On November 27, 2013, the Drug Quality and Security Act was signed into law. This new law provides clarity to the existing pharmacy compounding laws within Section 503A of the Food, Drug & Cosmetic Act (FDCA) and creates new laws for “outsourcing facilities” that seek to compound large volumes of human sterile drug products without first obtaining an individual prescription.
Section 503A, an existing provision of the FDCA, provides that certain compounded human drug products were exempt from current good manufacturing practices, adequate directions for use, and new drug provisions of the FDCA. However, in 2002, the U.S. Supreme Court deemed certain provisions within Section 503A relating to the advertising and solicitation of compounded products unconstitutional, leaving a great deal of confusion as to how FDA would enforce these provisions because of a Circuit split regarding the validity of Section 503A. This new law removes the unconstitutional advertising and solicitation provisions that created uncertainty, enabling FDA to begin to enforce this section. FDA also published a draft guidance addressing how the agency intends to enforce Section 503A and issued a request for public nomination of bulk drug substances that should make the list of approved bulk substances for compounding.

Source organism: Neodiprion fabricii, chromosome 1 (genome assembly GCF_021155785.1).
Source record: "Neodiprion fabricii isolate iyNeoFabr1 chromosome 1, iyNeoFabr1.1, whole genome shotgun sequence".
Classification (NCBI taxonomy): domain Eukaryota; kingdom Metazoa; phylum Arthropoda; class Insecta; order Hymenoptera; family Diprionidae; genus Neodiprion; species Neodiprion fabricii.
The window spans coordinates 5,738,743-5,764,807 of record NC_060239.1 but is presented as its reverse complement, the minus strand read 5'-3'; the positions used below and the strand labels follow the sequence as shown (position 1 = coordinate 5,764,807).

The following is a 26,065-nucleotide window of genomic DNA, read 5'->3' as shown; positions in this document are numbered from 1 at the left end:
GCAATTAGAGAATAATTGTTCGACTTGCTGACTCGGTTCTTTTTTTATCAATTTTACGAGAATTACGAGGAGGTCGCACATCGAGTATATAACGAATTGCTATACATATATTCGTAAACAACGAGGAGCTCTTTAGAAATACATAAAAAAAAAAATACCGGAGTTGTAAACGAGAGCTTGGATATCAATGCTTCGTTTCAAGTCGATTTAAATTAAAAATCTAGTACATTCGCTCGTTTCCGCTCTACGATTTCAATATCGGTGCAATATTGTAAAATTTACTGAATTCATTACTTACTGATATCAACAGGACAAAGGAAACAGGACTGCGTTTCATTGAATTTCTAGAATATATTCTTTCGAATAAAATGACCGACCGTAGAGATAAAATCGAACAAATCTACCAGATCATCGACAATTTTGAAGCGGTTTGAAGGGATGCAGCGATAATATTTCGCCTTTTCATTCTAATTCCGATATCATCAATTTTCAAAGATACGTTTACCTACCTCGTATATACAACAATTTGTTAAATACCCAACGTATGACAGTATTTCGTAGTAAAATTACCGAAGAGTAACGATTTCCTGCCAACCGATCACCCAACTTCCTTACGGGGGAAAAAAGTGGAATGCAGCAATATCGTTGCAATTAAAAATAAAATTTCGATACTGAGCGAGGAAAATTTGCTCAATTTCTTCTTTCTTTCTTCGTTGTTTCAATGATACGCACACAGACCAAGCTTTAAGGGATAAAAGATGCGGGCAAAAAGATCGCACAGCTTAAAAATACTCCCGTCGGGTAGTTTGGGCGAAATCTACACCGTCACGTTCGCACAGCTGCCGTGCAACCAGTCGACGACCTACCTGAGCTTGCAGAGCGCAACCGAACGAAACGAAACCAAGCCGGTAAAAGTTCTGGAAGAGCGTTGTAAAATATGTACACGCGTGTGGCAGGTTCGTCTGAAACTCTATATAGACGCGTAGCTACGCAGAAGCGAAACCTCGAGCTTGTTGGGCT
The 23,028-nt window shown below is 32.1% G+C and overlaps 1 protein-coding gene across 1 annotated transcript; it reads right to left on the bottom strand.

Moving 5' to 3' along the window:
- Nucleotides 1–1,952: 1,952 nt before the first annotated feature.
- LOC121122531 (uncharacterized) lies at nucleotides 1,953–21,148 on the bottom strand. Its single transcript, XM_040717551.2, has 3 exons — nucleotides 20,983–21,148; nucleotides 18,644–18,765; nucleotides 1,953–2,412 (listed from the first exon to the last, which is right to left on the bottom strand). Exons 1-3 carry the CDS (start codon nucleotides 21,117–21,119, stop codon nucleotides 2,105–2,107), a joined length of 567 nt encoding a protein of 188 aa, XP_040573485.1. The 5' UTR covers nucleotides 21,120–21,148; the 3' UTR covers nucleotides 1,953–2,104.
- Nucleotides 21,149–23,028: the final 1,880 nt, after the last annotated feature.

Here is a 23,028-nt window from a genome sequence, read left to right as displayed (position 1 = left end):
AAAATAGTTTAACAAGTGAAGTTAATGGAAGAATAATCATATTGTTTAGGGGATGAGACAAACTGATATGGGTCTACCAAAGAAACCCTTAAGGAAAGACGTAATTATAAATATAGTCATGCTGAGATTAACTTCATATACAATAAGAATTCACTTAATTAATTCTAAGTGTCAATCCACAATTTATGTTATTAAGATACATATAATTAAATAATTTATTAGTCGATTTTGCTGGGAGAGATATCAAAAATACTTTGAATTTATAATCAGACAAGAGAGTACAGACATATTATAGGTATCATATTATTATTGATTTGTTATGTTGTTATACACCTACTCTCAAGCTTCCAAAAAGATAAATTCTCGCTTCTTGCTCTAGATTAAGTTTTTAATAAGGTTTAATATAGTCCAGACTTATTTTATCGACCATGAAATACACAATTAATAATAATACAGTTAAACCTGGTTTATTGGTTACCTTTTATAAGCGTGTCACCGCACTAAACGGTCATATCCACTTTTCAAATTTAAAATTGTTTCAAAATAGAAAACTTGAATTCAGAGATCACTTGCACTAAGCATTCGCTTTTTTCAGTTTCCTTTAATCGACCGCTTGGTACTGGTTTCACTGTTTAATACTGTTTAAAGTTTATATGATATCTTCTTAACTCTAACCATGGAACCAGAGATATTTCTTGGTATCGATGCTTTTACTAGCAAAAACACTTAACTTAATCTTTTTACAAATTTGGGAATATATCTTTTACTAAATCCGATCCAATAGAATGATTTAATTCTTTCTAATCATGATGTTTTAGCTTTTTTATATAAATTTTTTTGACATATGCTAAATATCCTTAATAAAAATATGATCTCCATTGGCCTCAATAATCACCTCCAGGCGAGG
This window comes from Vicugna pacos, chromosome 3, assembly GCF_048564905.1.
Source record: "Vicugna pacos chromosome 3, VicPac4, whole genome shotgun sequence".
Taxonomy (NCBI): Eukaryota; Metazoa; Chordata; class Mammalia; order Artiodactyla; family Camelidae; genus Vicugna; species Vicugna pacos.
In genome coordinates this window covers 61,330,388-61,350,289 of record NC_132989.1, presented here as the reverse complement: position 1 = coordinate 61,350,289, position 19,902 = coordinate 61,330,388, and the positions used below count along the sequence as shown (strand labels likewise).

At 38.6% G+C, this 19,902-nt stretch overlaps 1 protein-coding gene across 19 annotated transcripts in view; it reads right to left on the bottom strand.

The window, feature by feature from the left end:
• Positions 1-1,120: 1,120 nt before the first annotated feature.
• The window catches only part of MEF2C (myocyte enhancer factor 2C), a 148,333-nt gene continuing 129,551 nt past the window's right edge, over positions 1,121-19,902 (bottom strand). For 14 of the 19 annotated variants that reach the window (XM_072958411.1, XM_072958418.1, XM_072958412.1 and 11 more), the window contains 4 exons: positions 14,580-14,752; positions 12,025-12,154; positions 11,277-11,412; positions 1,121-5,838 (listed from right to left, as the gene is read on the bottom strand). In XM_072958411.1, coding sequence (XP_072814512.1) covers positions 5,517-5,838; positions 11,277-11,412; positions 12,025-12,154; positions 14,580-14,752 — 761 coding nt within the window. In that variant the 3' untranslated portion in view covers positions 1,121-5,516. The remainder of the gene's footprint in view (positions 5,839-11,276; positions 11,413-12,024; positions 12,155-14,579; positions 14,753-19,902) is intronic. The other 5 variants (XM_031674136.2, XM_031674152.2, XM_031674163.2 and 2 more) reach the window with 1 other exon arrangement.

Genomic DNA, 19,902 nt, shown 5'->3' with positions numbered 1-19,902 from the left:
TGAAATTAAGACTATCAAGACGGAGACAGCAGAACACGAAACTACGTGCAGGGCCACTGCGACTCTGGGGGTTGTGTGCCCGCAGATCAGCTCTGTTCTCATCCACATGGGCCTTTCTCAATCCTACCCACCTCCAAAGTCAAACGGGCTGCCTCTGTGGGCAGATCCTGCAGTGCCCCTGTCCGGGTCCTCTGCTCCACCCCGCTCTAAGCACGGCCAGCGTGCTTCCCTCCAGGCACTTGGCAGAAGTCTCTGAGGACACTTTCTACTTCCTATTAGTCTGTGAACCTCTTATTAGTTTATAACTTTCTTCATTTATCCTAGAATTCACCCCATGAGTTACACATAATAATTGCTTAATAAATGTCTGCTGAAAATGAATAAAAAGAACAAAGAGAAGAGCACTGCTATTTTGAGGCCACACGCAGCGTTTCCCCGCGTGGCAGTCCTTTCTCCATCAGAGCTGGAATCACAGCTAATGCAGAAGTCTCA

The new law also creates a new provision under the FDCA, Section 503B. Section 503B allows a compounding pharmacy to elect to register as an “outsourcing facility.” A compounder that elects to register with FDA as an “outsourcing facility” can compound large volumes of sterile human drug products without first obtaining individual prescriptions and are exempt from certain requirements of the FDCA, including the adequate directions for use, the new drug requirements, and the drug tracing provisions. Facilities that elect to register must comply with a number of provisions under Section 503B, including registration and reporting requirements, limitations on the types of drugs these facilities can compound, and fee and labeling requirements. The full text of the Drug Quality and Security Act is available here.
Reporter, Caitlyn Ozier, Washington, D.C. +1 202 626 3731, firstname.lastname@example.org.